Health: Get warm fur winter and don't be a dumb animal

Health Check
IT WAS one of the most celebrated images of the Eighties - a supermodel dragging a fur coat across the floor leaving a trail of blood. Underneath, the slogan: "It takes 40 dumb animals to make a coat but only one to wear it."

For the anti-fur pressure group, Lynx, aided by the photographer David Bailey, the campaign was a spectacular success. Posters appeared on billboards across the country, triggering shock, outrage and a sudden influx of mink coats into cold storage. But while it saved the members of one dumb species, it now looks as if it may have cost the lives of another.

In Britain, about 40,000 more people die in the winter than in the summer every year. The reasons for this excess winter mortality are ill understood, but evidence is pointing to inadequate clothing when people step outside. A fur coat, in other words, could be a life saver.

To see the force of this, you only have to examine the findings of a remarkable study, conducted in the bleakest depths of Siberia, published in the British Medical Journal. In Yakutsk, the world's coldest city, temperatures fall routinely to minus 40 degrees centigrade - cold enough to cause frostbite in a matter of minutes. Yet there is no increase in winter death rates. Contrast this with Britain where deaths start to rise as soon as the temperature falls below 18 degrees (that is, below plus 18 degrees).

Why should this be? The best current hypothesis is that sudden exposure to cold, as when someone steps from a centrally heated house or office into the winter air, causes a reaction which thickens the blood, reducing circulation to the periphery of the body where heat is most readily lost. However, thicker blood increases the risk of blockages, and blood clots in arteries constricted by fatty deposits, increasing the risk of strokes and heart attacks.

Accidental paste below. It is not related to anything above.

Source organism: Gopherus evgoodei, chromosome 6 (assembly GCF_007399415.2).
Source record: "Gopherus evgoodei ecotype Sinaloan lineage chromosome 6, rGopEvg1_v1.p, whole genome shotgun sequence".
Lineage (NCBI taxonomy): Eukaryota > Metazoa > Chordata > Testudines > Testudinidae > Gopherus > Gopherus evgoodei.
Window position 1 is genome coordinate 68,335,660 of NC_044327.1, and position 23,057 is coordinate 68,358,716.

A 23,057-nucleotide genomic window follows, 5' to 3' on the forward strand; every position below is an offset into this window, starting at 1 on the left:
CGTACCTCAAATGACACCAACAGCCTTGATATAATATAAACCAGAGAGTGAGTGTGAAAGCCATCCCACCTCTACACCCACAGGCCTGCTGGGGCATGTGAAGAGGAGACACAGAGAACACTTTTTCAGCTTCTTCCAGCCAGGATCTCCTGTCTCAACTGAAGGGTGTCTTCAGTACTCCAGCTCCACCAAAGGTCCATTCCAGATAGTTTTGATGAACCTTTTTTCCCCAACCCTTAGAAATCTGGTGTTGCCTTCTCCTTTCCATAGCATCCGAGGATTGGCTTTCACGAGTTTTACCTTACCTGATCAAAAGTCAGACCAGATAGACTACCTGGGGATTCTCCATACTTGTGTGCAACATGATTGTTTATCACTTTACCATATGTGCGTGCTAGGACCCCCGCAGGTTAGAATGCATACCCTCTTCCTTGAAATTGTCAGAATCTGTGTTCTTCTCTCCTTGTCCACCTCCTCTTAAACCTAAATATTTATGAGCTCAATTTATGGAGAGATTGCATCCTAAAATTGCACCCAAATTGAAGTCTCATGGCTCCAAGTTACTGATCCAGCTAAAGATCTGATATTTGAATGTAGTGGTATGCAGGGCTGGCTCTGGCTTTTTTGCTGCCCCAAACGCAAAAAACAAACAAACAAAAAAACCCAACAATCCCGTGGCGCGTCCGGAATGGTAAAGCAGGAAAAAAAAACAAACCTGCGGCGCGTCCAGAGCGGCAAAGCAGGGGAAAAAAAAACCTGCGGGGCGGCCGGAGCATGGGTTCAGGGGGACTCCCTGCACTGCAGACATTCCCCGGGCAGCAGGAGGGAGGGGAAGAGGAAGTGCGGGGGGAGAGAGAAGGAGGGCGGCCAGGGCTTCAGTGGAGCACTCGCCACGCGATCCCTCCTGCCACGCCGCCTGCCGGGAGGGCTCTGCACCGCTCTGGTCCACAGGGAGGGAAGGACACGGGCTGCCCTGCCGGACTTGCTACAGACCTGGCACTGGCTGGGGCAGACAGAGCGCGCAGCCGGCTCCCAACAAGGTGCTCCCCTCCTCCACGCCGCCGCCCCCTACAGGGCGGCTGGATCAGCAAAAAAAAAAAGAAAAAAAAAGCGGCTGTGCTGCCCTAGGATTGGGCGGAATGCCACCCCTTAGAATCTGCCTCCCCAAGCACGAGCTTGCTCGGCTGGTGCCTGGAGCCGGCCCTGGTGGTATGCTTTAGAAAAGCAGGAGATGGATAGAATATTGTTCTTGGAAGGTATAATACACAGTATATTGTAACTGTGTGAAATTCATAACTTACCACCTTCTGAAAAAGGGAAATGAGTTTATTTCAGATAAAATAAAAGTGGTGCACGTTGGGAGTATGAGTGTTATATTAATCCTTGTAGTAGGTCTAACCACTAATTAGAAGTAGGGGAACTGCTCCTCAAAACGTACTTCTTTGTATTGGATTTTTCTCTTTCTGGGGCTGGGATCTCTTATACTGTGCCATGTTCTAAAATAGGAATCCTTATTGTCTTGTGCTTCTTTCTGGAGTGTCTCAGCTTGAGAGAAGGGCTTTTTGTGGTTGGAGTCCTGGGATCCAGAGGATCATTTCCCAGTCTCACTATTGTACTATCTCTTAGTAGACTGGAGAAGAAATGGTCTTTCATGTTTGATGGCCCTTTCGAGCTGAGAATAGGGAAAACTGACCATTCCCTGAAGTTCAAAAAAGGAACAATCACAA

The message is, therefore, wear warm clothes. In Yakutsk this means fur. As the temperature dropped almost everyone who ventured outside wore an overcoat, hat and gloves, made of fur or other thick material, and covered the ears and the side of the face. The proportion of people who shivered while outdoors did not rise significantly until the temperature fell below minus 20 degrees centigrade - but then, fewer ventured out.

What can we learn from the Siberians? It would be a nonsense to suggest fur coats be made available on prescription to those with dodgy hearts.

Anyone who can afford a mink is unlikely to be at serious risk of hypothermia, but a second (or 10th) hand ordinary fur could make a welcome Christmas present for granny - or grandad, for that matter.

The main message, however, is, whatever you wear, wrap up well. In Yakutsk, residents wore an average of 4.26 layers of clothing, including a fur.

Professor William Keatinge of Queen Mary and Westfield College, London, and chief author of the Yakutsk study, said: "Even moderately cold weather, experienced for a relatively short time, can cause strokes or heart attacks in otherwise healthy individuals in the middle to older age groups. Many of these deaths are preventable with adequate outdoor clothing, especially combined with warmer homes and keeping moving while outside. Waiting for a bus in a British winter could be life threatening. It may look sunny outside, but people can get extremely cold."

Here, then, is another solution to the British problem of excess winter mortality. Get the buses to run on time - and spare the dumb furry animals.